Overnight Energy & Environment

Overnight Energy & Environment — Presented by Climate Power — Democratic leaders vow climate action amid divide

Welcome to Monday's Overnight Energy & Environment, your source for the latest news focused on energy, the environment and beyond. Subscribe here: thehill.com/newsletter-signup.

Today we're looking at President Biden and Senate Majority Leader Charles Schumer (D-N.Y.) pledging to take climate action, even with questions about whether they can accomplish their climate goals, a reported move on methane and the latest in a key house markup. 

For The Hill, we're Rachel Frazin and Zack Budryk. Write to us with tips: rfrazin@thehill.com and zbudryk@thehill.com. Follow us on Twitter: @RachelFrazin and @BudrykZack.

Let's jump in.

Manchin remarks don't sway Dem leaders

In the course of the past day, Biden and Schumer are pledging to take on climate change even though opposition from Sen. Joe Manchin (D-W.Va.) could put their plans in peril.  

Biden projected confidence while visiting a renewable energy lab in Colorado on Tuesday. 

"We've set a goal and the goal is achievable and I promise you, I promise you, it's going to create great economic growth, reduce inflation, and put people in a place where those beautiful children in the back are never going to have worry about what we're worrying about right now," he said.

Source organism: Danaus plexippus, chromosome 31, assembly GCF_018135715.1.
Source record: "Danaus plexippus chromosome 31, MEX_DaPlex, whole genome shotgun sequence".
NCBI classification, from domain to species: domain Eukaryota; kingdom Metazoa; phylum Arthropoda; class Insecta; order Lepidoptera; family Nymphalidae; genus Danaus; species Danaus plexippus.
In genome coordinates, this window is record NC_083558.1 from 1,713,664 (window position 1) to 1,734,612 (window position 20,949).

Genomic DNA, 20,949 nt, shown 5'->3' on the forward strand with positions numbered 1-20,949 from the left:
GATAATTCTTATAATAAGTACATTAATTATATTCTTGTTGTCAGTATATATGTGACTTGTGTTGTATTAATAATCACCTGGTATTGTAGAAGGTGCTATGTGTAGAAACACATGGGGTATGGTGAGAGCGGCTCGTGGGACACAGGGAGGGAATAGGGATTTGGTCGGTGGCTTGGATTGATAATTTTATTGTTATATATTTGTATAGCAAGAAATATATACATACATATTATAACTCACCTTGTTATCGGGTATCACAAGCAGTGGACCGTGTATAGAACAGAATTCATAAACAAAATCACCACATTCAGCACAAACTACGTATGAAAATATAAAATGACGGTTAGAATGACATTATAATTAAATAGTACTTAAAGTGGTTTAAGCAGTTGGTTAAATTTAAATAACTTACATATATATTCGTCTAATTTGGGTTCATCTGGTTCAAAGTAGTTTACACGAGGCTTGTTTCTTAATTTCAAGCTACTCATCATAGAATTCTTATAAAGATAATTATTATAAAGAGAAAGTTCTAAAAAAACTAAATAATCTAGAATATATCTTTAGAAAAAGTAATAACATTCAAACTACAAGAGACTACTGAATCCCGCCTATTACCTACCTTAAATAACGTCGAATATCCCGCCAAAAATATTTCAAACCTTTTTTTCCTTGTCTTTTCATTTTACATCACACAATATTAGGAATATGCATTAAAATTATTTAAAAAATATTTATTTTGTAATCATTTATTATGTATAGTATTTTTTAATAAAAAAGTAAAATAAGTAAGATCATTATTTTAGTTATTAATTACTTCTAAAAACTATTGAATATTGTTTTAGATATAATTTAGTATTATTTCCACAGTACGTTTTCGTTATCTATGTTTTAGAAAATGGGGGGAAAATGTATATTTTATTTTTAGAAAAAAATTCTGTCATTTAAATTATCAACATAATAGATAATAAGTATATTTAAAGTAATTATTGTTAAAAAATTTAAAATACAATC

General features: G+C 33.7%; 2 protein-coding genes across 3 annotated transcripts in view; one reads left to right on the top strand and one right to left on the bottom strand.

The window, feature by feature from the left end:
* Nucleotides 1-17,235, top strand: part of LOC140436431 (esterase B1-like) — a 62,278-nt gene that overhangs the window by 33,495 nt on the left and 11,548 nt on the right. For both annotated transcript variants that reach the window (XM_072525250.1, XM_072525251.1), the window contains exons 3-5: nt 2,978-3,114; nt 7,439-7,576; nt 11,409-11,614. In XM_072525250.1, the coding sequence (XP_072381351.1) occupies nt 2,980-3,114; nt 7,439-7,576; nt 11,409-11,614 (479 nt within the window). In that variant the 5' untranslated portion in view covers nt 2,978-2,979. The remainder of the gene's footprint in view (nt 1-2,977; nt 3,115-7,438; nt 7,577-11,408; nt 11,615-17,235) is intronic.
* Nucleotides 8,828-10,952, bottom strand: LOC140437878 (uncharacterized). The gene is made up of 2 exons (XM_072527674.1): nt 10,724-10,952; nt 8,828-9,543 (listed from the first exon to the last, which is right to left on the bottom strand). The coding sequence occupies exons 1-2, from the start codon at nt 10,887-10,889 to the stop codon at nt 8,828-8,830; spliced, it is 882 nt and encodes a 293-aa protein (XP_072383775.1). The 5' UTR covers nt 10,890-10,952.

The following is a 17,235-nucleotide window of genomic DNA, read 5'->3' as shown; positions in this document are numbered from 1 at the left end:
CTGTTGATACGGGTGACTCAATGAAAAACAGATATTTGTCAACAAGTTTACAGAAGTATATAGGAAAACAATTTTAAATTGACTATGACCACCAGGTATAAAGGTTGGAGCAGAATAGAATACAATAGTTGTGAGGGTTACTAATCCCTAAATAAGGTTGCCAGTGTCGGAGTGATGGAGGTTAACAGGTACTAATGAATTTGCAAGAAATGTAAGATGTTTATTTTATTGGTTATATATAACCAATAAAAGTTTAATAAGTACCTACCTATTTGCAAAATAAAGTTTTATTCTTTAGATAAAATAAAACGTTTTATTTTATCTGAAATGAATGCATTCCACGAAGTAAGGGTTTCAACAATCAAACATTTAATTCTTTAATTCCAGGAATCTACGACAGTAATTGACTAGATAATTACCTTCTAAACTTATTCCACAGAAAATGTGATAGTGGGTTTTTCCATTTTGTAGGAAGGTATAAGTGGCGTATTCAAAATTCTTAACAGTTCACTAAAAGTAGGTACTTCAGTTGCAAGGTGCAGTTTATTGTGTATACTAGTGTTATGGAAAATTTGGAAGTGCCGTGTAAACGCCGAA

"Remember, there's not a damn thing we're unable to do when we come together," he added.

Meanwhile, Schumer highlighted the urgency of the moment during a Monday evening climate rally alongside several other lawmakers. 

"The Senate will act in a way that's commensurate with the magnitude of the climate crisis, by reducing carbon pollution, making our infrastructure more resilient, creating green jobs of the future, and as we move towards climate resiliency, do it with economic justice once and for all," he added. 

The story so far: Though they didn't refer to the West Virginia Democrat's opposition directly, their remarks come after comments from the West Virginia moderate cast doubt on whether and to what extent Democrats will be able to pass significant climate reforms.

Manchin on Sunday specifically expressed opposition to a key climate policy called the clean electricity payment program, under which power providers would be paid to shift towards clean electricity. 

And, some see negotiations as ongoing. "We're in the middle of negotiations," Sen. TIna Smith (D-Minn.) said in a statement to The Hill on Monday. "I am confident that we can come to a consensus on a plan that provides for affordable, reliable clean electricity for the future. I will keep pushing forward with good faith partners in negotiations like Senator Manchin."

Read more about Biden's speech here, Schumer's comments here and Manchin's opposition to the clean electricity program here.


US, EU agree to cut methane emissions: report

The U.S. and European Union will reportedly aim to cut their methane emissions by 30 percent during this decade